Now that the Muslim Brotherhood has effectively halted the revolution’s “long march through the institutions”, and now that opposition parties have amply demonstrated their woeful inability to pose a credible counterweight to the forces of fundamentalism, many young Egyptians have simply lost their faith in the ability of representative institutions to realize the revolution’s demands for bread, freedom and social justice. In this era of shattered illusions, many of these young revolutionaries find that anarchism – with its radical emphasis on direct democracy, horizontal self-organization and mutual aid – provides the only hopeful alternative to further tyranny.This is another excellent posting from Roos. His analysis is well supported by links to very interesting sources. The video entitled "The Rise of the 'Golden Dawn" in Greece" did not work on my computer, so I clicked on the video's "YouTube" insignia to watch it directly on YouTube. I highly recommend this 12:54m video to give you a flavor for what life is like when the One Percent ruling class becomes desperate by employing fascist hoodlums to terrorize people.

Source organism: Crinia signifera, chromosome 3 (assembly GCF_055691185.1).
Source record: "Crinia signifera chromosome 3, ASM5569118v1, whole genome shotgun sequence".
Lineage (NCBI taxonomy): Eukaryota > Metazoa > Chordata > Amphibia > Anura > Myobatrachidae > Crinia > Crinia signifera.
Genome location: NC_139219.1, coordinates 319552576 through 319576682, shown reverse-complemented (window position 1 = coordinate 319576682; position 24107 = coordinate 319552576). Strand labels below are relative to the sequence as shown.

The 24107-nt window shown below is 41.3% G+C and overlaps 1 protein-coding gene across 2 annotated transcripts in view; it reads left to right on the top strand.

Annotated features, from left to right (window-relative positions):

We’ve lived so long under the spell of hierarchy—from god-kings to feudal lords to party bosses—that only recently have we awakened to see not only that “regular” citizens have the capacity for self-governance, but that without their engagement our huge global crises cannot be addressed. The changes needed for human society simply to survive, let alone thrive, are so profound that the only way we will move toward them is if we ourselves, regular citizens, feel meaningful ownership of solutions through direct engagement. Our problems are too big, interrelated, and pervasive to yield to directives from on high.
—Frances Moore Lappé, excerpt from Time for Progressives to Grow Up